A record number of Africans now have access to drugs to control the HIV virus, but the continent must work harder to strengthen the lifeline, the head of UNAIDS says.
At the end of last year, 6.2 million people in sub-Saharan Africa were taking antiretroviral treatment, an increase of 1.1 million over 2010, UNAIDS Executive Director Michel Sidibe said in an interview on Thursday.
It means that 56 percent of Africans in need of the drugs now have access to them, he said.
"Ten years ago, nobody would have imagined that such a result would be possible," he said.
The cost of the drugs has plummeted from around $15,000 per head a dozen years ago to some $80 today, and many treatments are far simpler for patients than in the past.
Sidibe -- visiting Paris ahead of the July 22-27 International AIDS Conference in Washington -- said he was worried that African countries remained so dependent on foreign help.
"With the exception of South Africa, 80 percent of Africans with HIV have access to drugs via funding from outside Africa. This is not sustainable. It's even dangerous," he said.
Budget constraints in donor countries since the 2008 financial crisis have caused funding to stagnate, falling by 13 percent between 2009 and 2010 alone.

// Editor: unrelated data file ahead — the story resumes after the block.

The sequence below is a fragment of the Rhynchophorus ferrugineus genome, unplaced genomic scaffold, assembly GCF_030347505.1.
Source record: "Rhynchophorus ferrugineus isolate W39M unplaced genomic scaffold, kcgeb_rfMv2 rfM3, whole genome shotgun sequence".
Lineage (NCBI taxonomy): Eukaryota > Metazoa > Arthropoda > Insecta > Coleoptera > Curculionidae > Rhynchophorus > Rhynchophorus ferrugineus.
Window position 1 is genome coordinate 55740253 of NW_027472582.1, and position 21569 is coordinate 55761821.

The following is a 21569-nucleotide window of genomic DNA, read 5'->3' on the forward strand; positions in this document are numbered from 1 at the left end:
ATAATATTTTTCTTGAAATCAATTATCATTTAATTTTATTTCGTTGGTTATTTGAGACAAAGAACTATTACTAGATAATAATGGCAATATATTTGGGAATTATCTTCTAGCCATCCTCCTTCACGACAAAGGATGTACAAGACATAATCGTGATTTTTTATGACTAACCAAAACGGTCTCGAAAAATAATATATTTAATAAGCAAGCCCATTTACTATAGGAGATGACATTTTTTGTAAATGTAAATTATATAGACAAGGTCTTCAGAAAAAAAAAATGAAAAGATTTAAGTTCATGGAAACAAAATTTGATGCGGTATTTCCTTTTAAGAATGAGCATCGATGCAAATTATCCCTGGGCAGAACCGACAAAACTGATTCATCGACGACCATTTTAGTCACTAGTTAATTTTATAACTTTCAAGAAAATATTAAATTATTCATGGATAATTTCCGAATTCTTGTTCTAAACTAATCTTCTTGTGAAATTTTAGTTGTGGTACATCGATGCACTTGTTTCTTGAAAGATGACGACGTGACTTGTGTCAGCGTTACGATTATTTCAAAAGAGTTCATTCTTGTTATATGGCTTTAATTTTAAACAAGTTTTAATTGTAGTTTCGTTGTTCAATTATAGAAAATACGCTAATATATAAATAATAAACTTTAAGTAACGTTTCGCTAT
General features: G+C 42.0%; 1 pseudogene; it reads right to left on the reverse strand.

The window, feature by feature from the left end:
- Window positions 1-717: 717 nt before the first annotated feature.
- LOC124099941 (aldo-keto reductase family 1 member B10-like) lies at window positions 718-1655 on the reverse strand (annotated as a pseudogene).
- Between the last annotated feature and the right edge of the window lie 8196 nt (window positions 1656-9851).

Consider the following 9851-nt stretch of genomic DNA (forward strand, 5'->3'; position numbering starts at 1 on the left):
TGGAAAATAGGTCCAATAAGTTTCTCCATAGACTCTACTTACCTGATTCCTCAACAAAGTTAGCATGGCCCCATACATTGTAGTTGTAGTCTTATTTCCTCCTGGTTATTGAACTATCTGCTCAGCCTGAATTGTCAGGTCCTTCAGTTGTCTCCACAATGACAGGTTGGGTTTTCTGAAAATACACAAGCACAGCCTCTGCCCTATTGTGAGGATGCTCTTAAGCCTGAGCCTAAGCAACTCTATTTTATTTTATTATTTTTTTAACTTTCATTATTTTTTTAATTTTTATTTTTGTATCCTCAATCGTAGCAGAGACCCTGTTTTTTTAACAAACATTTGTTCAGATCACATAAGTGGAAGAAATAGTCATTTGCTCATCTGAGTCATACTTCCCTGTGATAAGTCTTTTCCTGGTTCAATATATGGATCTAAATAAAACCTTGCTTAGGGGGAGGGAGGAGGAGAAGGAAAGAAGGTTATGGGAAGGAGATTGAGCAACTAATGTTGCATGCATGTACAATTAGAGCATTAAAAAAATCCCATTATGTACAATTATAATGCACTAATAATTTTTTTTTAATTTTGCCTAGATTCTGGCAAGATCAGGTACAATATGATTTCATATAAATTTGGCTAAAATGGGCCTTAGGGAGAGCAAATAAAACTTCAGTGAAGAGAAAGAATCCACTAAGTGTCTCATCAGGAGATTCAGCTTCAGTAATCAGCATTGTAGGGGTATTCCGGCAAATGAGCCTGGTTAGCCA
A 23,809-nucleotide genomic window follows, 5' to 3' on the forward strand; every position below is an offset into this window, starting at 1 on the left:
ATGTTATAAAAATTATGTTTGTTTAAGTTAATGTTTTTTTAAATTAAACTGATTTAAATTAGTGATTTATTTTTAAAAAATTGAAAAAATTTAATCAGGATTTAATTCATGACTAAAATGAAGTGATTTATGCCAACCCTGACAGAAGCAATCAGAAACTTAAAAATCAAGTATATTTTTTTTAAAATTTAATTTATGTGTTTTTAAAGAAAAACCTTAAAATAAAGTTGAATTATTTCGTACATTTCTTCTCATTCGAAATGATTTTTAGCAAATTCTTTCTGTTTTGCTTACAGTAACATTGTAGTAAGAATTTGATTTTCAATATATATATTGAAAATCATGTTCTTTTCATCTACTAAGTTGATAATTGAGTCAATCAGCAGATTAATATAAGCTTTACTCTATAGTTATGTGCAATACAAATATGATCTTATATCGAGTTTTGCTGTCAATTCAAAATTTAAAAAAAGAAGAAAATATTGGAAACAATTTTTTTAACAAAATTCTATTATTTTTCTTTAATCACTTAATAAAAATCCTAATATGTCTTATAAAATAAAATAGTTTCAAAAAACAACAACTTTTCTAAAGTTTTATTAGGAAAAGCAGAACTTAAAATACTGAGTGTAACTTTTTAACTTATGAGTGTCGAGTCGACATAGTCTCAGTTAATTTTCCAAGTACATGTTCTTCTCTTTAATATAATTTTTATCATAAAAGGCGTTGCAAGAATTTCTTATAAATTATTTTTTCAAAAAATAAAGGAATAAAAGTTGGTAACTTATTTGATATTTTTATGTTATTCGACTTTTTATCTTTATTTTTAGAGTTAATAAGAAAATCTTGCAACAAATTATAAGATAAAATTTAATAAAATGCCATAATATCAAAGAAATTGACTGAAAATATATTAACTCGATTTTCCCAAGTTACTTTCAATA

China now totally funds its domestic AIDS programme and the figure for fellow emerging giant India is 95 percent, but in Africa some countries are 100-percent dependent on foreign help, Sidibe sdaid.
Another problem is that Africa is 80-percent dependent on India for its drugs, Sidibe said.
He added he would call for an African Medicines Regulatory Agency at an Africa Union summit, taking place in Addis Ababa from July 13 to 15.
The proposed agency would vet drugs, given the widening problem of fake or below-quality medications that are being sold in Africa, and encourage local production of AIDS pills.
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